Freddie has been complaining about the Atlantic and other media organization’s coverage of higher education, in particular he thinks they’re too quick to blame the institutions. In contrast, he presents this quote from Tyler Cowen:

“In contrast to earlier in the twentieth century, who today is the marginal student thrown into the college environment? It is someone who cannot write a clear English sentence, perhaps cannot read well, and cannot perform all the functions of basic arithmetic. About one third of the college students today will drop out, a marked rise since the 1960s, when the figure was only one in five. At the two hundred schools with the worst graduation rates, only 26 percent of the students will finish. The typical individual in these schools– much less the marginal individual– is someone who struggled in high school and never was properly prepared. It also may be the student who, whatever his or her underlying talent level may be, comes from a broken and possibly tragic home environment and simply is not ready to take advantage of college.

Educating many of these students is possible, it is desirable, and we should do more of it, but it is not like grabbing low-hanging fruit. It’s a long, tough slog with difficult obstacles along the way and highly uncertain returns.”

This, he rightly says, is “sober, it is measured, and it is self-limiting”, therefore he claims it would never be published by the Atlantic. I think Tyler’s point is an important one, and I think Freddie is correct to praise Tyler, but I’m not sure the Atlantic deserves the ire he directs at it. In fact one of the first stories that came to my mind when I read this blog post from Freddie is an excellent story from the Atlantic called “In the Basement of the Ivory Tower”. I didn’t go searching for a single story to disprove Freddie, it’s just that when I think about the plight of the marginal college student and his or her educator, I think of this story.

Here is one typical passage that conveys an honest, sober, appraisal that of the type I think Freddie is looking for:

The colleges and the students and I are bobbing up and down in a great wave of societal forces—social optimism on a large scale, the sense of college as both a universal right and a need, financial necessity on the part of the colleges and the students alike, the desire to maintain high academic standards while admitting marginal students—that have coalesced into a mini-tsunami of difficulty. No one has drawn up the flowchart and seen that, although more-widespread college admission is a bonanza for the colleges and nice for the students and makes the entire United States of America feel rather pleased with itself, there is one point of irreconcilable conflict in the system, and that is the moment when the adjunct instructor, who by the nature of his job teaches the worst students, must ink the F on that first writing assignment.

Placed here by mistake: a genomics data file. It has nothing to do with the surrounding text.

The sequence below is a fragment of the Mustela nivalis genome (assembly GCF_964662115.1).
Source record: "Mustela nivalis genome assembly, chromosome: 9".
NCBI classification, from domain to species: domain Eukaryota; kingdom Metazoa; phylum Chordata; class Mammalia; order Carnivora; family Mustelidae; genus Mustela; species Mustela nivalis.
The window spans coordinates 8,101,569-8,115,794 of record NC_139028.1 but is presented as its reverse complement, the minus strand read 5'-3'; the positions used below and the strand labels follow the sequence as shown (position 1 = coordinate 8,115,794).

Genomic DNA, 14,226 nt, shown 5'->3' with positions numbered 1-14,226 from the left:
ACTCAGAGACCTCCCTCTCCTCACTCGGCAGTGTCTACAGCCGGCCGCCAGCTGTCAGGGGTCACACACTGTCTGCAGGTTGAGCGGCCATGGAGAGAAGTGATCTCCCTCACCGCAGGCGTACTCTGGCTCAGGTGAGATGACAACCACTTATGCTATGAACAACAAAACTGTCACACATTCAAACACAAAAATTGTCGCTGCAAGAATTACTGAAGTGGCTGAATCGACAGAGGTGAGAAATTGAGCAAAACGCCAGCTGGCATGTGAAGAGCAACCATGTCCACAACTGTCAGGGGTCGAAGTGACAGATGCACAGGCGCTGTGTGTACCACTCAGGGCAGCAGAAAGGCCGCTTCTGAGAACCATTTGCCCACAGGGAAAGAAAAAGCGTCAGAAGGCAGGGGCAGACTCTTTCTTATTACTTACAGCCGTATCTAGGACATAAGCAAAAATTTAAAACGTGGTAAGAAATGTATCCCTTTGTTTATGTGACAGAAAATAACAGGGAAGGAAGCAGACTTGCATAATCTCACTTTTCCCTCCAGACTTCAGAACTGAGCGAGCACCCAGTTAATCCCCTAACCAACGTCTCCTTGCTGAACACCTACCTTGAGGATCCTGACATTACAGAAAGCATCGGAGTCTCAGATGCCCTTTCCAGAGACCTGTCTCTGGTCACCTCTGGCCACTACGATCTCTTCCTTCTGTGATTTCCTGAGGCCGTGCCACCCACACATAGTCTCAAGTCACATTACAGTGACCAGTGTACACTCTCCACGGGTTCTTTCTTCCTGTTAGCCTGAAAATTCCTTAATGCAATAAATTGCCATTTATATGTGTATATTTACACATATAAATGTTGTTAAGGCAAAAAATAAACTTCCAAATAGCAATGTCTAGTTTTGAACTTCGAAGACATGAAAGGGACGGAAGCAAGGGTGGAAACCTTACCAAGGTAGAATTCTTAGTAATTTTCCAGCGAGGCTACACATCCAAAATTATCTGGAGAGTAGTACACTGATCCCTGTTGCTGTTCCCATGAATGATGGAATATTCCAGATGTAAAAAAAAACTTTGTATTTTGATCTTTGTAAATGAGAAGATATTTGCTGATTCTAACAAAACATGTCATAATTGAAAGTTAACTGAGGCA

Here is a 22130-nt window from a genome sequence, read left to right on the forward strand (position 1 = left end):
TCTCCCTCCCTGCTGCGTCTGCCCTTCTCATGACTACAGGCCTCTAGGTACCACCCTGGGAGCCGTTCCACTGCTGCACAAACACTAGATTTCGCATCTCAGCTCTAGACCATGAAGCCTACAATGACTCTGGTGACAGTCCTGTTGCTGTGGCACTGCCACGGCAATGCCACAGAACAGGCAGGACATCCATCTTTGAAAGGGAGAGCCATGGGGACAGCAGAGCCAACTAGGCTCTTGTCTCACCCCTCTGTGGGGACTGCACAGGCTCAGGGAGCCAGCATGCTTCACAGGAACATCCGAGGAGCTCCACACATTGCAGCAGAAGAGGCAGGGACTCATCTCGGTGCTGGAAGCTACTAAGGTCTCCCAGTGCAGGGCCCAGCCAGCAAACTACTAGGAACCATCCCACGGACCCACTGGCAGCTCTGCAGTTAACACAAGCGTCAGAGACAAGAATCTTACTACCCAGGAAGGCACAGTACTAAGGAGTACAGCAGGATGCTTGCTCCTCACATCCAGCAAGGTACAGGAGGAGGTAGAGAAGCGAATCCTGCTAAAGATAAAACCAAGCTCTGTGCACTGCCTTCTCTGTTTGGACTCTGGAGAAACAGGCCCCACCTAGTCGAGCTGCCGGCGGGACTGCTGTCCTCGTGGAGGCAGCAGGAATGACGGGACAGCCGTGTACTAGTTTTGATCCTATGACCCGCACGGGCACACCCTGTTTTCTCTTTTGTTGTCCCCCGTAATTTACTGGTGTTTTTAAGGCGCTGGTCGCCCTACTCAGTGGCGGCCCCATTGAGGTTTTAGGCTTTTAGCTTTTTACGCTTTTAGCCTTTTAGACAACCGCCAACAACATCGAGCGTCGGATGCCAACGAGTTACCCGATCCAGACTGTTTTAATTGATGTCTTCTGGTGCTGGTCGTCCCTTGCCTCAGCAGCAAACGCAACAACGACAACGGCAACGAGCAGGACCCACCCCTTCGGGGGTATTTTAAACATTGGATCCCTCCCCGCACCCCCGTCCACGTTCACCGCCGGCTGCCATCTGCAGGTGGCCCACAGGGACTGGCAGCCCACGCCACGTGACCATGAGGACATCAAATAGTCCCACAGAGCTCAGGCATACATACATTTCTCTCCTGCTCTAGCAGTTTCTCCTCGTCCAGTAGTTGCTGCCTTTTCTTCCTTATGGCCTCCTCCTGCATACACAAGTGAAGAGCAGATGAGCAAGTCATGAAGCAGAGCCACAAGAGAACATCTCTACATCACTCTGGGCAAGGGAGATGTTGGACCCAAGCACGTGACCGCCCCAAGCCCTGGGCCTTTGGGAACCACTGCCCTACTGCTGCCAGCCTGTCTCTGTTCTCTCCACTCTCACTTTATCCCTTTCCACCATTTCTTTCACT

The professor’s portrait of the students is a sympathetic one, almost heartbreakingly, which in turn lets you empathize with the professor. The story even demonstrates self-awareness of the criticisms Freddie is making, seen here in the author’s struggle over whether to fail a middle aged woman who returned to school to better herself but was clearly not capable of college level work:

I thought briefly of passing Ms. L., of slipping her the old gentlewoman’s C-minus. But I couldn’t do it. It wouldn’t be fair to the other students. By passing Ms. L., I would be eroding the standards of the school for which I worked. Besides, I nurse a healthy ration of paranoia. What if she were a plant from The New York Times doing a story on the declining standards of the nation’s colleges? In my mind’s eye, the front page of a newspaper spun madly, as in old movies, coming to rest to reveal a damning headline:


Illiterate Mess Garners ‘Average’ Grade

Adjunct Says Student ‘Needed’ to Pass, ‘Tried Hard’

This story acknowledges the difficulties higher education institutions face when it comes to marginal students, and it recognizes the friction between this challenge and the American ideal of college education, an ideal the author himself holds. Importantly, yet dishearteningly, he doesn’t provide any easy answers. I know Freddie is working on a wider critique of the Atlantic, but I think this piece fits pretty squarely with what he’s looking for.

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